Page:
M. Lance Coyle, President of the Appraisal Institute Joins Bruce Norris on the Real Estate Radio Show #449

M. Lance Coyle

On Friday, October 16, the Norris Group proudly presents its 8th annual award-winning black-tie event I Survived Real Estate. An incredible lineup of industry experts will join Bruce Norris to discuss perplexing industry trends, head-scratching legislation, and opportunities emerging for real estate professionals. Proceeds from the event benefit Make a Wish and St. Jude Children’s Research Hospital. This event could not have been possible without the generous help of the following platinum partners: HousingWire, PropertyRadar, the Apartment Owners Association, the San Diego Creative Real Estate Investors Association, San Jose Real Estate Investors Association, InvestClub for Women, MVT Productions, Wilson Investment Properties, and White House Catering. For event information, visit isurvivedrealestate.com.

Bruce Norris is joined this week by M. Lance Coyle. Mr. Coyle is the 2015 president of the Appraisal Institute. He will serve as immediate past president in 2016. He served this year as chair of the organization’s executive committee and chairs its policy setting board of directors. He has been involved in the real estate appraisal industry for 30 years and is a principal of Coyle Realty Advisors, a Dallas based real estate services firm engaged in investment property valuation, analysis research, and an expert in witness testimony and counseling.

Bruce and Lance first discussed the Appraisal Institute, both its scope and membership. The organization is both national and international in scope. They have about 21,000 professionals in 60 countries around the world. It is believed they are the largest valuation association in the world, dedicated to just real estate valuation. Bruce asked if valuation practices remain consistent, even though they are in other countries. He said they are consistent in the U.S., but around the world valuation practices do differ depending on in-country laws and customs. You might have an entirely different market value take if you are in a different country. It all depends on the country and the laws specific to the country.

Bruce asked how the Appraisal Institute goes to bat for the industry. They have a long history of devotion to the public trust. They believe the public should be able to trust in services provided by valuation specialists. In order to do this, through the years they have devoted themselves to expanding and improving along the body of knowledge. They have educated thousands of people with what they think are the finest real estate valuation and education courses out there. They remain the largest publisher of real estate valuation text books in the world. They have about 70 titles and are making significant contributions to making appraisers better and how they perform their jobs. They maintain a full-time legislative office in Washington, D.C. where they communicate on a daily basis for not only their own members, but all the appraisers in the United States.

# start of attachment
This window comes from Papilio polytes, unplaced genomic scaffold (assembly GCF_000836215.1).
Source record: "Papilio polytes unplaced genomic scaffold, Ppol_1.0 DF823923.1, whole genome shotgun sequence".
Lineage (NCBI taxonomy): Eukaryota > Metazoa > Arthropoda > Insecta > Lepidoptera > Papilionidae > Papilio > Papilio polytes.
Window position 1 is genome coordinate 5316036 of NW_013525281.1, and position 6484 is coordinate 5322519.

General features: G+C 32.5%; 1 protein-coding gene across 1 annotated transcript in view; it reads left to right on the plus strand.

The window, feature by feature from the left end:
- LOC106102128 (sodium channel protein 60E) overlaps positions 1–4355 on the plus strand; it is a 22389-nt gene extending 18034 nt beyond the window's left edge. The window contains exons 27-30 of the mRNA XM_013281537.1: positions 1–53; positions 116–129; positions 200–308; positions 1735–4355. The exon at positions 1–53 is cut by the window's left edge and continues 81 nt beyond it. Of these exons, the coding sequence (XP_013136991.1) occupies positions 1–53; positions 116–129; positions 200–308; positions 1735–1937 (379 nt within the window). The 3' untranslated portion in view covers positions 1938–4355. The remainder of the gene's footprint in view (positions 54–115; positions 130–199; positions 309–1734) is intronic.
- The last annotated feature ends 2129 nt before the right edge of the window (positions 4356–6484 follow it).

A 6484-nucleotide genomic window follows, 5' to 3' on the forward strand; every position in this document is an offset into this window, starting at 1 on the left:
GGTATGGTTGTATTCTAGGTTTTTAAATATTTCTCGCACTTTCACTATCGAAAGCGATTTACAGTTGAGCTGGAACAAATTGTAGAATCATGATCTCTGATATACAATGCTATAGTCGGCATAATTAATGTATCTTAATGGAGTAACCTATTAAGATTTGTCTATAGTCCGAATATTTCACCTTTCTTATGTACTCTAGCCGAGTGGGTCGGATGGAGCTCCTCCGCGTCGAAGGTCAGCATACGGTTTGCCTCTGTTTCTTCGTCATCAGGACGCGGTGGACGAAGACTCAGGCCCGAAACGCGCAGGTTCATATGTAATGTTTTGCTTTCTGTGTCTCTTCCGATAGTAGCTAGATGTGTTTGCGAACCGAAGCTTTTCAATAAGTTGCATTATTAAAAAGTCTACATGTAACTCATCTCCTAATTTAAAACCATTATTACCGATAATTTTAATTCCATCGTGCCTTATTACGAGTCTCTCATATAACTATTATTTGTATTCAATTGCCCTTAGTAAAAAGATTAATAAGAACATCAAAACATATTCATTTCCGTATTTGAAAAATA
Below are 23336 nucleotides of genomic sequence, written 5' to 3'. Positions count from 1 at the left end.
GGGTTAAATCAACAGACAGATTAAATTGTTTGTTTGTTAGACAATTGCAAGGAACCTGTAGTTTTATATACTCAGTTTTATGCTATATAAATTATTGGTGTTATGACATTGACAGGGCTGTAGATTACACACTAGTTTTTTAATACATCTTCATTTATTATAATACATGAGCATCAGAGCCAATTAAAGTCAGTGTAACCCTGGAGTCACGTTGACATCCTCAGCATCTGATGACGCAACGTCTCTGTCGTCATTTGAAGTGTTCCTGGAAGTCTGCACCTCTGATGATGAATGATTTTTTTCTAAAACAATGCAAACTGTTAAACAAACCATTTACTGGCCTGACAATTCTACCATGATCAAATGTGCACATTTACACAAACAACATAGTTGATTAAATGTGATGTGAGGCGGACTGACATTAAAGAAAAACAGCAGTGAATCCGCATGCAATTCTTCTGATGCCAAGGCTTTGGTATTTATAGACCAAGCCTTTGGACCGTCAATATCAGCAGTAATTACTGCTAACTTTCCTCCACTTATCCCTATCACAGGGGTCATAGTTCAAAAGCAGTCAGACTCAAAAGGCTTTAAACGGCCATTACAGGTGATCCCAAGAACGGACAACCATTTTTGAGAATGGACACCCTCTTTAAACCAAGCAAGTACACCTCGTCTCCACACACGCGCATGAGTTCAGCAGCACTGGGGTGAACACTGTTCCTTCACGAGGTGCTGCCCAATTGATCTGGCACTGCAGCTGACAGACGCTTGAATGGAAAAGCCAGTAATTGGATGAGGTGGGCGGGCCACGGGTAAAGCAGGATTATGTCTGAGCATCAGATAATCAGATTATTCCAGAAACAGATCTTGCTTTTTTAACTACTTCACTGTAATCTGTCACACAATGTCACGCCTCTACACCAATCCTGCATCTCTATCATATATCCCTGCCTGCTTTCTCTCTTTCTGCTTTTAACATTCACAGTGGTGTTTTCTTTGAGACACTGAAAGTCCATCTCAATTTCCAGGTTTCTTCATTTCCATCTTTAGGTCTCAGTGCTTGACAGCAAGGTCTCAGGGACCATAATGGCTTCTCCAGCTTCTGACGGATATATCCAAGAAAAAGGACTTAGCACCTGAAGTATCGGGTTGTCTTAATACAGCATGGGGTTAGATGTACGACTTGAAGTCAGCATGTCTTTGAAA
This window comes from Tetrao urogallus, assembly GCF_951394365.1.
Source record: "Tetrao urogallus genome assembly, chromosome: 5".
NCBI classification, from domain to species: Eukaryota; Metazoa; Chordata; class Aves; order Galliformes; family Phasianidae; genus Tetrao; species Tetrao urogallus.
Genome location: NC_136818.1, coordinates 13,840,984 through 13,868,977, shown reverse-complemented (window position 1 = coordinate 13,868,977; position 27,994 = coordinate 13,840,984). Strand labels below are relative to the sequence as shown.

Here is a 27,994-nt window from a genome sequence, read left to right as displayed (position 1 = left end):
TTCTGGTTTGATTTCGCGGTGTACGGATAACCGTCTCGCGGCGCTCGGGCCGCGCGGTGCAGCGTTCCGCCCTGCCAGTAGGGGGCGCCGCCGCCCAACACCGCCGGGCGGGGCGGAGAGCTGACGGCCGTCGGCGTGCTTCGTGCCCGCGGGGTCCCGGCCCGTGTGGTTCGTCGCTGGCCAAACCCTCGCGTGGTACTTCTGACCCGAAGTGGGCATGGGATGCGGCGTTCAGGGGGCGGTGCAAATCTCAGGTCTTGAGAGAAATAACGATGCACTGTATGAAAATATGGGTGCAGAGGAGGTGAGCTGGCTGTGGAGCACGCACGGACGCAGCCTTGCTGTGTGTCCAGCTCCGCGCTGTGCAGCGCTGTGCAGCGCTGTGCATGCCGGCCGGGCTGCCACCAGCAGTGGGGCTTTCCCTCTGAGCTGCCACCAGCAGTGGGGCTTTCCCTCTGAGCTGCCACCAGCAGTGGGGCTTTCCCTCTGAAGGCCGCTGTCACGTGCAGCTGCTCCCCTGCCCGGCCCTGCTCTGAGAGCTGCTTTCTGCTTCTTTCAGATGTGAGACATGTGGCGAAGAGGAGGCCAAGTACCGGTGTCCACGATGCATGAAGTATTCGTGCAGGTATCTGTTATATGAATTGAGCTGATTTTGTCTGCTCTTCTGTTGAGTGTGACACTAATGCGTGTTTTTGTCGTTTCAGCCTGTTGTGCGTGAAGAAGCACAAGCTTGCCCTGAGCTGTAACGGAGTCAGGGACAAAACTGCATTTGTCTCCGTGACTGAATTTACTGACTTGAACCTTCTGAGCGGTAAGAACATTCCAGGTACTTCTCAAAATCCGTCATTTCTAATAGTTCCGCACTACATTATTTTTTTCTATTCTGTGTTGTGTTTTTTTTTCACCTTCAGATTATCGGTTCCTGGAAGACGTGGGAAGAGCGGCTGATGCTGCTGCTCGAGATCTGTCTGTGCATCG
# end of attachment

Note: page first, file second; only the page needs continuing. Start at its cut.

There was a time a long time ago when the license was not even required to be an appraiser. Lance said he remembered prior to the enactment of a law in 1989, there was no licensing or certification in place. Bruce remembered taking the classes, and part of his interest was he would be meeting appraisers at a property. He wanted to understand their evaluation process because his challenge was he would be buying a property that was vacant and dilapidated for $40,000 with the expectation to sell it for $120,000 after completely redoing it. He would meet with the person, explain this situation, and tell them he had a willing buyer, which could pose some problems. However, both could be legitimate numbers.

In the appraisal industry itself, you have broker price opinions, automated evaluation models like Zillow, and all these things that seem to indicate the future does not need an appraisal process as we know it now. Bruce asked why this thinking is flawed. Lance said there are alternative evaluation products, which includes broker price opinions, automated valuation models, and evaluations. Some of these things are valuable tools. What they do is take advantage of some of the newest techniques that are available to all kinds of evaluation professionals today. These include techniques such as linear regression and big data analysis. To that extent these are useful techniques that the Appraisal Institute embraces. On the other hand, automated valuation models have proven to be very difficult to make particularly accurate.